The Goldman Sachs U.S. Financial Conditions Index tracks the current position of financial variables in the U.S. that influence economic activity and therefore the future state of the economy. The index includes variables such as short- and long-term interest rates, U.S. dollar strength, credit spreads, and equity valuations. The higher the index, the tighter financial conditions, and vice-versa.

COTW: Not All Tech Companies Are Built Equal

Like most bear market environments, 2022 has seen growth stocks materially underperform their value counterparts. Of the growth stocks, tech has been among the hardest hit, with the S&P 500 tech sector down 33% year to date — trailing the broader index by over 8.0%. One of the key contributors to the underperformance of growth, and tech, has been the sharp rise in interest rates over the year.

COTW: U.S. Dollar vs Commodities

The U.S. dollar has historically had an inverse correlation to commodities. When the dollar strengthens, commodities become more expensive in non-U.S. currencies, which tends to lead to lower demand and thus lower prices. The inverse applies to dollar weakness.

COTW: U.S. Stocks vs Bonds

The average 1-year correlation between U.S. stocks and bonds has been negative since 2000, meaning that positive returns in the one asset class has generally been accompanied by negative returns in the other and vice-versa.

COTW: Bear Market Rally

U.S. stocks, as proxied by the S&P 500, have rebounded from their June lows, rallying more than 13% in 33 days. While this rally has provided relief to the market, investor should be cautious in calling the end to the current bear market based on this rebound, as bear markets can experience multiple unsuccessful rallies before markets bottom.

COTW: IPOs Have Left Many Speechless This Year

Airbnb CEO and Co-Founder, Brian Chesky, was left speechless on Bloomberg TV last week after hearing the opening price of his company’s IPO for the first time. It was a reaction shared by many investors this year when observing the performance of IPOs.

COTW: Small Cap Stocks Playing Catch-up

While small cap stocks (as measured by the Russell 2000 Index) have lagged large cap stocks (as measured by the S&P 500 Index) year to date, the gap narrowed in November after small cap outperformed large cap by 9.3% (as of November 29). 

COTW: Here We Go Again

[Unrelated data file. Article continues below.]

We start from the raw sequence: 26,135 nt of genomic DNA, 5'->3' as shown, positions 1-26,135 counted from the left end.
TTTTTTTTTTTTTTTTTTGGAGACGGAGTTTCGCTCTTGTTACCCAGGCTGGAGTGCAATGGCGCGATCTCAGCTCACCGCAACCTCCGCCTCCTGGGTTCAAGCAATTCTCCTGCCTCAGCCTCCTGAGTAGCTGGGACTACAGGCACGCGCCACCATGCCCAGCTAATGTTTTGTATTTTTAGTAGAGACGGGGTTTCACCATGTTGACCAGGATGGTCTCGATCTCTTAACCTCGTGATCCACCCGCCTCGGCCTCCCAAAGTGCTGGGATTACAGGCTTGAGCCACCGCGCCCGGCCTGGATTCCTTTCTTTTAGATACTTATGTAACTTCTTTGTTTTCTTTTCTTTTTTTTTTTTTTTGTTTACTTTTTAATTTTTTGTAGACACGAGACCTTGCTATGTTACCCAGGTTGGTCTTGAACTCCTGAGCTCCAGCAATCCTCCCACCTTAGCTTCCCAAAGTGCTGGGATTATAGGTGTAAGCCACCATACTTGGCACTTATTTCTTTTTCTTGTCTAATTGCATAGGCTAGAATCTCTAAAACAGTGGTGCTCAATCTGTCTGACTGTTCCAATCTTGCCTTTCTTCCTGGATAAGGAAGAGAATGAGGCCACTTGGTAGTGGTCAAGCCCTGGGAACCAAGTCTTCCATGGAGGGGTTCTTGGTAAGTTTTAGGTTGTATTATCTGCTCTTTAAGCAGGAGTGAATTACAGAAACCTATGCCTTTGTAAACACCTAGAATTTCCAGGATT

Reminiscent of late 2017-early 2018, risk assets are rallying into year end and bitcoin is leading the charge as it nears its December 17, 2017 high of $19,041.

COTW: Venture Capital Washout

According to data from Bloomberg, Venture Capital activity is down 22% since the start of the year. However, that activity had already slowed dramatically prior to the COVID-19 crisis intensifying as the index reached an all time high in June of 2019 and is now d own 52%

COTW: Travel to Hong Kong Has Come to a Halt

As official estimates of the number of new coronavirus cases each day slows, hopeful eyes are watching for improvement in the news coming out of Mainland China as well as those countries most impacted by restrictions on travel and trade related to the virus…

COTW: How Your Starting Point Impacts Forward Returns

Fidelity’s recent audit of its 30 million retirement accounts revealed that nearly 40% of its clients were over-allocated to equities relative to what would be recommended by most advisors for their current phase of life.

COTW: QE or not QE?

After announcing the U.S. Federal Reserve would again start buying up large quantities of Treasury securities, Fed chair Jerome Powell clarified what was really happening during the post-announcement Q&A session: “This is not QE. In no sense is this QE.”

COTW: Headed for a Global Earnings Recession?

Are we headed for a global earnings recession? Overlaying the year-over-year percentage change in Singapore Electronics Exports with earnings per share growth for the MSCI World Index, a widely used proxy for world stocks, suggests we may very well be. Exports of electronic goods from Singapore dropped 25.9% in August, largely as a result of Trade War related issues.

COTW: Convergence of Active and Passive U.S. Equity Funds

Morningstar recently published their April Fund Flows report. Per the report: “at the end of April passive U.S. equity fund assets essentially reached parity with active U.S. equity funds at $4.3 trillion each”. Contrast that with the balance back in 1998 when there were 6.5 times as many assets in actively managed U.S. stock funds as in index funds.

COTW: Equity Returns from Cycle Lows in Unemployment

The U.S. unemployment rate (U3) increased to 4% in January after hitting an almost 50-year low of 3.7% in September 2018 and again in November 2018.  The unemployment rate has now increased for two straight months.

COTW: Gold! What is it Good For?

Gold is one of the most polarizing investments we know of, which is one of the reasons we started giving it a serious look at the end of 2017.

COTW: The Best Year for Cash in at Least Two Decades

After nearly nine years of short-term interest rates held near zero, the normalization of monetary policy that began in late 2015 and continued in earnest in 2018, finally caught up with capital markets and exposed how competitive the risk/reward tradeoff of cash – that safe, boring proxy for patience – had become.

COTW: The Powell Put

The “Fed put” is a term that describes the view held by many market participants that the Fed is generally willing and able to adjust monetary policy in a way that is bullish for stocks.

COTW: Central Banks No Longer Supporting Markets

We have long contended that asset purchases by central banks contributed – directly or indirectly – to gains in global stock markets (represented here by the MSCI All Country World Index).

COTW: No Revenue, No Problem

There is no hard-and-fast rule, but “story stocks” are generally defined as those trading at prices substantially out of line with current fundamentals (revenue, earnings, cash flow, etc.) as a result of a positive story that suggests larger profits down the road.